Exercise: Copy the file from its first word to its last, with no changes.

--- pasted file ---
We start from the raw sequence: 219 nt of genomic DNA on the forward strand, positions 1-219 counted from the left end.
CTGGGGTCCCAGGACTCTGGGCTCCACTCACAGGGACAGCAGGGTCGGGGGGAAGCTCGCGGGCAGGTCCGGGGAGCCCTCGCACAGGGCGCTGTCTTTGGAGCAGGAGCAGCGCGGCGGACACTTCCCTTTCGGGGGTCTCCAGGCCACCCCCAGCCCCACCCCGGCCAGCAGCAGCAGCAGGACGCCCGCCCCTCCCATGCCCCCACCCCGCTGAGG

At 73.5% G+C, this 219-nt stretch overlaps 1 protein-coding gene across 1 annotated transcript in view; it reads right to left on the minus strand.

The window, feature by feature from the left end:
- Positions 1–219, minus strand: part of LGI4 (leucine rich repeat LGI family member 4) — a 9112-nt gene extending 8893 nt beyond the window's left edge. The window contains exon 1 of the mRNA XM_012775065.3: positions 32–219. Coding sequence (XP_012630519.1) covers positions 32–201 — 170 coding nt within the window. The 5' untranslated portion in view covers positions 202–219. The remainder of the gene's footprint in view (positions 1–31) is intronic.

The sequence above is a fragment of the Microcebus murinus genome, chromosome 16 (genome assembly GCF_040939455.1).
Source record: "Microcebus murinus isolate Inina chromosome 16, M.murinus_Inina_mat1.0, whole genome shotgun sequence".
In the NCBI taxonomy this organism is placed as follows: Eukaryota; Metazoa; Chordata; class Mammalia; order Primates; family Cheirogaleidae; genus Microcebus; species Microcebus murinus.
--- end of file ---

We start from the raw sequence: 219 nt of genomic DNA on the forward strand, positions 1-219 counted from the left end.
CTGGGGTCCCAGGACTCTGGGCTCCACTCACAGGGACAGCAGGGTCGGGGGGAAGCTCGCGGGCAGGTCCGGGGAGCCCTCGCACAGGGCGCTGTCTTTGGAGCAGGAGCAGCGCGGCGGACACTTCCCTTTCGGGGGTCTCCAGGCCACCCCCAGCCCCACCCCGGCCAGCAGCAGCAGCAGGACGCCCGCCCCTCCCATGCCCCCACCCCGCTGAGG

At 73.5% G+C, this 219-nt stretch overlaps 1 protein-coding gene across 1 annotated transcript in view; it reads right to left on the minus strand.

The window, feature by feature from the left end:
- Positions 1–219, minus strand: part of LGI4 (leucine rich repeat LGI family member 4) — a 9112-nt gene extending 8893 nt beyond the window's left edge. The window contains exon 1 of the mRNA XM_012775065.3: positions 32–219. Coding sequence (XP_012630519.1) covers positions 32–201 — 170 coding nt within the window. The 5' untranslated portion in view covers positions 202–219. The remainder of the gene's footprint in view (positions 1–31) is intronic.

The sequence above is a fragment of the Microcebus murinus genome, chromosome 16 (genome assembly GCF_040939455.1).
Source record: "Microcebus murinus isolate Inina chromosome 16, M.murinus_Inina_mat1.0, whole genome shotgun sequence".
In the NCBI taxonomy this organism is placed as follows: Eukaryota; Metazoa; Chordata; class Mammalia; order Primates; family Cheirogaleidae; genus Microcebus; species Microcebus murinus.